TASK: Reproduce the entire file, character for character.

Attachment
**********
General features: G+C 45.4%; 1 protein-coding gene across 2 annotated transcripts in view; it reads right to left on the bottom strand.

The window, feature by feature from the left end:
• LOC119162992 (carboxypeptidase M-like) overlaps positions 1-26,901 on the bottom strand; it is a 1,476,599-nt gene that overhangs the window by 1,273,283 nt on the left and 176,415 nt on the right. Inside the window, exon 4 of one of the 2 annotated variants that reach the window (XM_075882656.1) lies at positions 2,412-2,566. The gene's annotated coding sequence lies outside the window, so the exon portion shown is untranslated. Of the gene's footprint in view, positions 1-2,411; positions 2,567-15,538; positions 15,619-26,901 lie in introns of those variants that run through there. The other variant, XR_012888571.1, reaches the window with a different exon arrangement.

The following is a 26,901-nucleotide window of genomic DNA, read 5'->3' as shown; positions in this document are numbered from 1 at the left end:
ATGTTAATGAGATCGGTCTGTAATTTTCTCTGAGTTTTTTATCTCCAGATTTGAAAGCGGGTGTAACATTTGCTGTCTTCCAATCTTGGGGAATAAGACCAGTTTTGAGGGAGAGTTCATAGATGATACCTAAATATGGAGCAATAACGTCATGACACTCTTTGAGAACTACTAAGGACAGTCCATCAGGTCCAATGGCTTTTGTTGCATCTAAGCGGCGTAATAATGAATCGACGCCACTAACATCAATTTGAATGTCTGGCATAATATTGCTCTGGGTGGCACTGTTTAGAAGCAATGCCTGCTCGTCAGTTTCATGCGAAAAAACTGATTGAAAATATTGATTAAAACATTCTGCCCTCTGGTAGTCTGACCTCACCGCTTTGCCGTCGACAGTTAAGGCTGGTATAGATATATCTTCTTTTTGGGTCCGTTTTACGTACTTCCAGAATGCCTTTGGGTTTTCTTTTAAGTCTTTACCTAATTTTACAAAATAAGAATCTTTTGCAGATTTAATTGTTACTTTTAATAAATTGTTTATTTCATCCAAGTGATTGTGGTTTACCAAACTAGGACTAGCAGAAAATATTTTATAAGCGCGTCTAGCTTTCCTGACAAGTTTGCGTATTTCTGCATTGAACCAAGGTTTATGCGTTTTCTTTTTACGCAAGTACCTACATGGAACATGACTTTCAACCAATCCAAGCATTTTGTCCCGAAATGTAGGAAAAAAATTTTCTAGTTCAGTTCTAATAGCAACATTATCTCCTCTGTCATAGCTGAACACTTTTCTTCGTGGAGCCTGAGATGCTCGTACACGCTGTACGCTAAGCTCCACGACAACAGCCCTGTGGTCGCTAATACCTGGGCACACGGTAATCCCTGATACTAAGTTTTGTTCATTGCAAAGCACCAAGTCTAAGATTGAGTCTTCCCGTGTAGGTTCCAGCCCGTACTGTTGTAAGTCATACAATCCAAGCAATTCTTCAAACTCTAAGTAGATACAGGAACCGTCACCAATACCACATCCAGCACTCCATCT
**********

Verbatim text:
General features: G+C 45.4%; 1 protein-coding gene across 2 annotated transcripts in view; it reads right to left on the bottom strand.

The window, feature by feature from the left end:
• LOC119162992 (carboxypeptidase M-like) overlaps positions 1-26,901 on the bottom strand; it is a 1,476,599-nt gene that overhangs the window by 1,273,283 nt on the left and 176,415 nt on the right. Inside the window, exon 4 of one of the 2 annotated variants that reach the window (XM_075882656.1) lies at positions 2,412-2,566. The gene's annotated coding sequence lies outside the window, so the exon portion shown is untranslated. Of the gene's footprint in view, positions 1-2,411; positions 2,567-15,538; positions 15,619-26,901 lie in introns of those variants that run through there. The other variant, XR_012888571.1, reaches the window with a different exon arrangement.

The following is a 26,901-nucleotide window of genomic DNA, read 5'->3' as shown; positions in this document are numbered from 1 at the left end:
ATGTTAATGAGATCGGTCTGTAATTTTCTCTGAGTTTTTTATCTCCAGATTTGAAAGCGGGTGTAACATTTGCTGTCTTCCAATCTTGGGGAATAAGACCAGTTTTGAGGGAGAGTTCATAGATGATACCTAAATATGGAGCAATAACGTCATGACACTCTTTGAGAACTACTAAGGACAGTCCATCAGGTCCAATGGCTTTTGTTGCATCTAAGCGGCGTAATAATGAATCGACGCCACTAACATCAATTTGAATGTCTGGCATAATATTGCTCTGGGTGGCACTGTTTAGAAGCAATGCCTGCTCGTCAGTTTCATGCGAAAAAACTGATTGAAAATATTGATTAAAACATTCTGCCCTCTGGTAGTCTGACCTCACCGCTTTGCCGTCGACAGTTAAGGCTGGTATAGATATATCTTCTTTTTGGGTCCGTTTTACGTACTTCCAGAATGCCTTTGGGTTTTCTTTTAAGTCTTTACCTAATTTTACAAAATAAGAATCTTTTGCAGATTTAATTGTTACTTTTAATAAATTGTTTATTTCATCCAAGTGATTGTGGTTTACCAAACTAGGACTAGCAGAAAATATTTTATAAGCGCGTCTAGCTTTCCTGACAAGTTTGCGTATTTCTGCATTGAACCAAGGTTTATGCGTTTTCTTTTTACGCAAGTACCTACATGGAACATGACTTTCAACCAATCCAAGCATTTTGTCCCGAAATGTAGGAAAAAAATTTTCTAGTTCAGTTCTAATAGCAACATTATCTCCTCTGTCATAGCTGAACACTTTTCTTCGTGGAGCCTGAGATGCTCGTACACGCTGTACGCTAAGCTCCACGACAACAGCCCTGTGGTCGCTAATACCTGGGCACACGGTAATCCCTGATACTAAGTTTTGTTCATTGCAAAGCACCAAGTCTAAGATTGAGTCTTCCCGTGTAGGTTCCAGCCCGTACTGTTGTAAGTCATACAATCCAAGCAATTCTTCAAACTCTAAGTAGATACAGGAACCGTCACCAATACCACATCCAGCACTCCATCT